March 7, 2011 1 Comment
The fingerprinting of a computer using data accessible or generated by software is subjected to a Replay attack or could be easily disrupted by malware. This method should not be used to authenticate the machine.
In order to defeat Replay attacks, the fingerprinting algorithm needs to generate a one time string, based on some unique property of the hardware and that can be used by the verifier to check the identity of the computer.
One example of such technology is the Intel IPT (Identity Protection Technology) that works by generating a unique 6 digit number every 30 seconds. This number is generated by a section of the chip that is inaccessible to the Operating system and holds some secret key shared with the validator/server. Once a particular processor is linked to a server, the server will be able to identify the CPU and validate the computer. Of course this does not imply user authentication and the intended use of this technology is as an additional factor on a multi-factor authentication scheme.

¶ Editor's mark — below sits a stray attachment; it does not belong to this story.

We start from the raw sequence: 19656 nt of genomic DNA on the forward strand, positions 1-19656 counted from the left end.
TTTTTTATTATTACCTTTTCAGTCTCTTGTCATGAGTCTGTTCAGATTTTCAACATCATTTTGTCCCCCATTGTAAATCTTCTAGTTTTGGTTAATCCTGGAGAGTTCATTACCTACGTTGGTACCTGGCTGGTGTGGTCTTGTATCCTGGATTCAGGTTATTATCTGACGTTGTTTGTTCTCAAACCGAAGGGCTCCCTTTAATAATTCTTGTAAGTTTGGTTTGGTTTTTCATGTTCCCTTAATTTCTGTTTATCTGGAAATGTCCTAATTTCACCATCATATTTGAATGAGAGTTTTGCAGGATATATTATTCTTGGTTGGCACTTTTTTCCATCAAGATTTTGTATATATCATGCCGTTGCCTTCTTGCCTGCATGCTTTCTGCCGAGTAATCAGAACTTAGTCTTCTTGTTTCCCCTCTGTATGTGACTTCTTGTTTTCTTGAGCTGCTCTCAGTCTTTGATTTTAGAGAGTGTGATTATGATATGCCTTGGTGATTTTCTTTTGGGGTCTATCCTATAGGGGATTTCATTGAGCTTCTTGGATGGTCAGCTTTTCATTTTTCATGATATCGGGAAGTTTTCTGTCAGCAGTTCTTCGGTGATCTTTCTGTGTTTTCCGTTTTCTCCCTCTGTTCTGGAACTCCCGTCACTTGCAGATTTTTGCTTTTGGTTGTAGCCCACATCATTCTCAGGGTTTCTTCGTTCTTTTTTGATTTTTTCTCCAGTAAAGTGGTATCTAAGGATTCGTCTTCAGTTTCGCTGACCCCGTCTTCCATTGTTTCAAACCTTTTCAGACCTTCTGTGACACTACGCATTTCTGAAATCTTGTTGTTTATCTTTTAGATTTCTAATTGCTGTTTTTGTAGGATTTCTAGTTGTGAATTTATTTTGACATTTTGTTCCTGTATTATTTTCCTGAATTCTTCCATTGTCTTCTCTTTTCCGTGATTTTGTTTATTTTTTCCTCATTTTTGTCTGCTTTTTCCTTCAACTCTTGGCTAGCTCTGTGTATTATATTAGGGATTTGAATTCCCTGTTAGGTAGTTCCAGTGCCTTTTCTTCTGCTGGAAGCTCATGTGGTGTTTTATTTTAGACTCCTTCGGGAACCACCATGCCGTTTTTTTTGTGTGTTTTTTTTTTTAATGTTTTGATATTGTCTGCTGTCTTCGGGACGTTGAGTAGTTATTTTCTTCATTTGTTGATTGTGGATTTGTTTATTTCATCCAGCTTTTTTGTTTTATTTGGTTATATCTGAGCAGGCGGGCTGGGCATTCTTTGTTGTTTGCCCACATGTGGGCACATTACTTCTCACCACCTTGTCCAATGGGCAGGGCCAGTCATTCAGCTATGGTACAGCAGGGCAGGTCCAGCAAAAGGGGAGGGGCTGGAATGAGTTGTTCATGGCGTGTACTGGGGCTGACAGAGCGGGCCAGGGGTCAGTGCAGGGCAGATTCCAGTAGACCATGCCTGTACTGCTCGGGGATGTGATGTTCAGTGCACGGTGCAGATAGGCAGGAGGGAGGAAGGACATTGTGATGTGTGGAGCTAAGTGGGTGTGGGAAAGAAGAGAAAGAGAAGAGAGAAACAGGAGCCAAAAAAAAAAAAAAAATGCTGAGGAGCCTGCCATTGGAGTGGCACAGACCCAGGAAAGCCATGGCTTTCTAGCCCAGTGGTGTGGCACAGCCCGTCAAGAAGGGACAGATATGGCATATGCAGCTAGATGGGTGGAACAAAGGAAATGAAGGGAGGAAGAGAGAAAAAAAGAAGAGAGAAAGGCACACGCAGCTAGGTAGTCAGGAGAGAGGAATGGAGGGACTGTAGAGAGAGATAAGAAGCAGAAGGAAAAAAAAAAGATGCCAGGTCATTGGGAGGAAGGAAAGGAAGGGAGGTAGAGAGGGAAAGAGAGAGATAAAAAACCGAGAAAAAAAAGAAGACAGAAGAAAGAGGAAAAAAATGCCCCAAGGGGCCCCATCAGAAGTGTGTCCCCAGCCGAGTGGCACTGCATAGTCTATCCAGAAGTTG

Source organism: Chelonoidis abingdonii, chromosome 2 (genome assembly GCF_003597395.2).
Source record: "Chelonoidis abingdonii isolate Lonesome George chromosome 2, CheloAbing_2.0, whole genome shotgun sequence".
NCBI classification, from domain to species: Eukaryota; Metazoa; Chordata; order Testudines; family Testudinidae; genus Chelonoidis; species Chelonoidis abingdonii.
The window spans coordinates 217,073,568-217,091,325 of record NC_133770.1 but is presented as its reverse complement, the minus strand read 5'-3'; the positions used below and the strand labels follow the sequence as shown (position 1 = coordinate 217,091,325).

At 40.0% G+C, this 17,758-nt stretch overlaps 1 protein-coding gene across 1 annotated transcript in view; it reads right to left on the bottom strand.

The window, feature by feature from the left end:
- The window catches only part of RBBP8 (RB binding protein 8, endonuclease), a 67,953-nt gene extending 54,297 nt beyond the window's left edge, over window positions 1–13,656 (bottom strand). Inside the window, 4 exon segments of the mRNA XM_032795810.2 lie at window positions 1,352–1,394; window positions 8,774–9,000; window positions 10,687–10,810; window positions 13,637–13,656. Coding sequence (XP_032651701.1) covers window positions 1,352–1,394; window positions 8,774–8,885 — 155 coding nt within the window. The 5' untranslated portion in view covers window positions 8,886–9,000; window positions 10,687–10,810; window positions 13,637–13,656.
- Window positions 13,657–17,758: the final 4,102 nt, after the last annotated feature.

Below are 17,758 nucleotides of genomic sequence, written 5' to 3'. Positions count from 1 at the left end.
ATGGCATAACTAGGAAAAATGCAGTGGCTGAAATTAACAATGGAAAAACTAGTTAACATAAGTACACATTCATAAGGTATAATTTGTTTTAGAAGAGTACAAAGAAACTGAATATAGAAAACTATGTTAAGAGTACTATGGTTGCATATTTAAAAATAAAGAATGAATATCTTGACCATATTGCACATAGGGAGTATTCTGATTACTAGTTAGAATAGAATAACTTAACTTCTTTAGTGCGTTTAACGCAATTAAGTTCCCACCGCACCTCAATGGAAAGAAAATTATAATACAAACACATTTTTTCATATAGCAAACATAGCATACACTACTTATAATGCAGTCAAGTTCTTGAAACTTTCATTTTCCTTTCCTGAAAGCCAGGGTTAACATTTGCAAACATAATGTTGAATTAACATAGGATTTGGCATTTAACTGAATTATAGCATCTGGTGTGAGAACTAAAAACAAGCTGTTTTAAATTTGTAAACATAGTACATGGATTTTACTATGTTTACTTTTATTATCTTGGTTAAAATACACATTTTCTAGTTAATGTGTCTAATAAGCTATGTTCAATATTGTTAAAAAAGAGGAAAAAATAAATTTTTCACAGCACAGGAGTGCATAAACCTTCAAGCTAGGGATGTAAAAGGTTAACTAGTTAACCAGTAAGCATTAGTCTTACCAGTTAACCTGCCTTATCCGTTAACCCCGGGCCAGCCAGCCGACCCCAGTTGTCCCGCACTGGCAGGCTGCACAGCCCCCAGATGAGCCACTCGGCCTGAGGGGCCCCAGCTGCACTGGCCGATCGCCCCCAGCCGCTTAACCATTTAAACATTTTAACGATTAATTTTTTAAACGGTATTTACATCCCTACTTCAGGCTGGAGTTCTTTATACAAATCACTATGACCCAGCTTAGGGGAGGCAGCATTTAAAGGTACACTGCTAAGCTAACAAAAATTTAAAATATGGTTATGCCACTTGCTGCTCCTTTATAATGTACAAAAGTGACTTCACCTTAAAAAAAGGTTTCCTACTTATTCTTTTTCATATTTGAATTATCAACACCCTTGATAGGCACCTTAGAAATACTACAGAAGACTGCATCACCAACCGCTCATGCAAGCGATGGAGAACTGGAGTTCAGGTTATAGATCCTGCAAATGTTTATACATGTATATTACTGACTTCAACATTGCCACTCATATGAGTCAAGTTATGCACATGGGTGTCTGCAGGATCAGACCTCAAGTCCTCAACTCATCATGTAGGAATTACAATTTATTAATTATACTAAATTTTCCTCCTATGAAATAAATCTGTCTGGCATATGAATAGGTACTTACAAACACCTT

A Public Key infrastructure (Certificate Authority) is still needed to defeat the Man in the Middle attack.
Technologies that can identify hardware to the chip level are being developed to prevent counterfeiting. These are based on the PUF (Physically Unclonable Functions) that use physical variations of the circuit to extract certain parameters that are unique to each chip and cannot be reproduced nor manipulated without physically tampering with the circuit.
Power-up of a SRAM as a source of Entropy and Identification
Secure Processors, the ultimate battlefield
A PUF Design for Secure FPGA-Based Embedded Systems